Living with a blind dog does have issues.  We moved from South Australia back to Victoria two years ago.  Priscilla settled into our current house very quickly.  We use rugs around the house and Priscilla has become used to where they are located to work out where she is in the house.  If we have to go out for a short while, I close off all doors to spare rooms to ensure that Priscilla does not find herself in the walk in robe, for instance.  Furniture is not moved around at all so Prissy has become used to where things are in the house.  Shoes are always picked up and nothing extra is left lying around the place as every out of place item is a tripping hazard and confidence basher.

The water bowl is centrally located in the lounge room, against the television cabinet.  I placed a folded in half towel underneath the bowl so Prissy can understand where the bowl is when looking for water.  Prissy finds her way to the doggie baskets that line up against the big picture window.  When she hits the soft bedding, she makes a right hand turn and moves along to the television cabinet.  As soon as Prissy steps on the towel, she bobs her head down, knowing the big water bowl is there for her.  The towel is an excellent tactile indicator for Prissy.  The path to the water bowl never changes.  Teddy’s collar has two small bells on it.  When Teddy rushes into the orchard to chase away rabbits, Prissy follows the sound of the bell.  We placed some gravel underneath the orchard gate so this is yet another tactile reminder for Prissy that she is near the gateway and must slow down going through.  I have taught Prissy the word, “slow” and she now responds to this command.

The Halo ensures that Prissy does not smack her nose against anything; unless she is racing at speed that is.  Every time a blind dog hurts their face, the process hurts their confidence along with their face. The Halo has changed Prissy from a scared little blind dog to a relatively happy dog with confidence; a dog who can wander around our property, as long as we let her know where we are.  If we say nothing and work outside, Prissy thinks she has been abandoned and will squeal.  That is why I keep a running commentary with Prissy when I am working in the vegetable garden and Prissy is safe and secure in the knowledge she has not been abandoned.  For any dog, their biggest fear is abandonment. We never leave our dogs outside and alone as I would not forgive myself if a large Wedge Tailed eagle swooped down and grabbed Prissy who looks like a small spring lamb.  This nearly happened in South Australia when two overhead soaring eagles suddenly dropped down and eyeballed Prissy with a view to swooping her up for their next meal.  I ran towards the eagles just in time.  Never again.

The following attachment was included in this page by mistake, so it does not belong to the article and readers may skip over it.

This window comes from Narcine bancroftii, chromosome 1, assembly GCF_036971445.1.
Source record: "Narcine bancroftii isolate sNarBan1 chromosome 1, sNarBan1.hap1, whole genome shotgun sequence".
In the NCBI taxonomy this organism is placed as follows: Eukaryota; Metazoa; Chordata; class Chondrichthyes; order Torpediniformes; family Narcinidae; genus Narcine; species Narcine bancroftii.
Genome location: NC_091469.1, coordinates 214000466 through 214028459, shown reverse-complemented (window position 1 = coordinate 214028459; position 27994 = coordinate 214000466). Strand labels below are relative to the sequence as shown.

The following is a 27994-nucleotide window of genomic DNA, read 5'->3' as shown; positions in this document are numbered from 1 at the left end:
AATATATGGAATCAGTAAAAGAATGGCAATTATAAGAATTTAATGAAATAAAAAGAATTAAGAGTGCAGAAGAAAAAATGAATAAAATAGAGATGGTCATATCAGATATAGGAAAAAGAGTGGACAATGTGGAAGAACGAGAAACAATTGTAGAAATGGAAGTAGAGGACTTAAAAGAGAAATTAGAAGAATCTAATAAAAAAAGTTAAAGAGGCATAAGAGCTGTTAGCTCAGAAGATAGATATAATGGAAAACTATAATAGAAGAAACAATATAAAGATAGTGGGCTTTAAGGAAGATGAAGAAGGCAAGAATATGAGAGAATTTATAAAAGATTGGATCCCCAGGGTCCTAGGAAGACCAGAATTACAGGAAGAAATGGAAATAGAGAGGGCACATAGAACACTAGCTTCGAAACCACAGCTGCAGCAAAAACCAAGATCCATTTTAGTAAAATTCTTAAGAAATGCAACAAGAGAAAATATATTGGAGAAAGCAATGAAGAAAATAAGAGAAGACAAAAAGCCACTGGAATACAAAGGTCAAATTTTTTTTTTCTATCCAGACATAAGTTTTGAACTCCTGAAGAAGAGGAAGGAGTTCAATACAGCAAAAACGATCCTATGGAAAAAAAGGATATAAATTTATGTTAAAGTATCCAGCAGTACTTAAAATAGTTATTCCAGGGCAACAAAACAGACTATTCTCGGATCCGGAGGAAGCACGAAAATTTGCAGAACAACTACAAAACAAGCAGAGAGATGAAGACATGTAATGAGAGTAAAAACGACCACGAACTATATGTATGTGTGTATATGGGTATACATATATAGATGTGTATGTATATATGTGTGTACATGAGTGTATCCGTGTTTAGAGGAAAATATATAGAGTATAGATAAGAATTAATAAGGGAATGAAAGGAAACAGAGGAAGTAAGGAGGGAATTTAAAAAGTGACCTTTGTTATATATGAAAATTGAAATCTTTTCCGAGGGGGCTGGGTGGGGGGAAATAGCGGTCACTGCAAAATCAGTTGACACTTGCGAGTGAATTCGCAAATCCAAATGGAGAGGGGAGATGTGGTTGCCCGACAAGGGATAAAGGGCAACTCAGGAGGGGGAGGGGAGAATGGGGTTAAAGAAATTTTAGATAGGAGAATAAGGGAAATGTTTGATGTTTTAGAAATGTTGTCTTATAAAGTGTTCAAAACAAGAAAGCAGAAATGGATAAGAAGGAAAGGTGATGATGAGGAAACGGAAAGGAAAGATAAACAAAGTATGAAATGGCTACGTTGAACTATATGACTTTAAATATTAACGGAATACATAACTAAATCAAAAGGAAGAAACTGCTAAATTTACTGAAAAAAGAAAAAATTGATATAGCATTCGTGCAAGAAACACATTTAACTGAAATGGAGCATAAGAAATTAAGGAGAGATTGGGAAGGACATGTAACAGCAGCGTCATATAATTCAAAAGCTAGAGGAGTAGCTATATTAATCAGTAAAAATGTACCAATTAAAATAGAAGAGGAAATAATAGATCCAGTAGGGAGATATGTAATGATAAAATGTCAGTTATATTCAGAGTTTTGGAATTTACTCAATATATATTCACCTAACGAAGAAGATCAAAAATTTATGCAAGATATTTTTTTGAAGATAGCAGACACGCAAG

A couple of times a day we take Prissy into the big front garden.  I sneak off some distance away, making sure there is nothing between Prissy and myself.  I hiss the word, “mousie” and Prissy responds by running towards me to catch her intended quarry.  As Prissy approaches me,  I keep a running commentary of the word to Prissy so she quickly arcs towards me and stops right next to me.  The commentary is crucial to ensure Prissy does not crash into anything, including my legs.  Prissy loves these “free” runs.  Sometimes we take the Halo off for these runs and Prissy may even gallop towards us with freedom and extreme joy.  I have taken to stamping my feet and this helps Prissy work out where I am.  Prissy’s hearing has improved a lot since her blindness as has her sense of smell.

New tactile sensations are a bit of a challenge.  I recently purchased some inexpensive front door mats for the front verandah.  I placed one mat on the edge of the verandah and two mats on the concrete step.  I thought that having a mat on the edge of the verandah would be a good training aid for Priscilla to teach her where the edge of the verandah is situated.  This latest mat process has been a challenge though as Prissy is reluctant to step back up onto the verandah.  As you can see, Prissy waits with her feet on the verandah but won’t move back up again.  Words of encouragement have not worked.  We can no longer provide the bonus incentive of a treat because Priscilla has Cushings Syndrome which was not treated at all by the interstate vet and this beast of a disease developed into diabetes.  No snacks at all during the day so that incentive has gone. Prissy has medication for the Cushings and a twice a day insulin injection which must accompany food.  We will persist with Prissy’s training using lots of pleasant words and encouragement and most of all, a lot of patience.  Prissy’s illness situation was the reason we moved back to our home state where we knew Prissy would receive quality health care and she certainly has; much to our relief.  We now pick up the pieces of neglected health care on behalf of the former interstate vet for this lovely, fey creature and make the best of every day.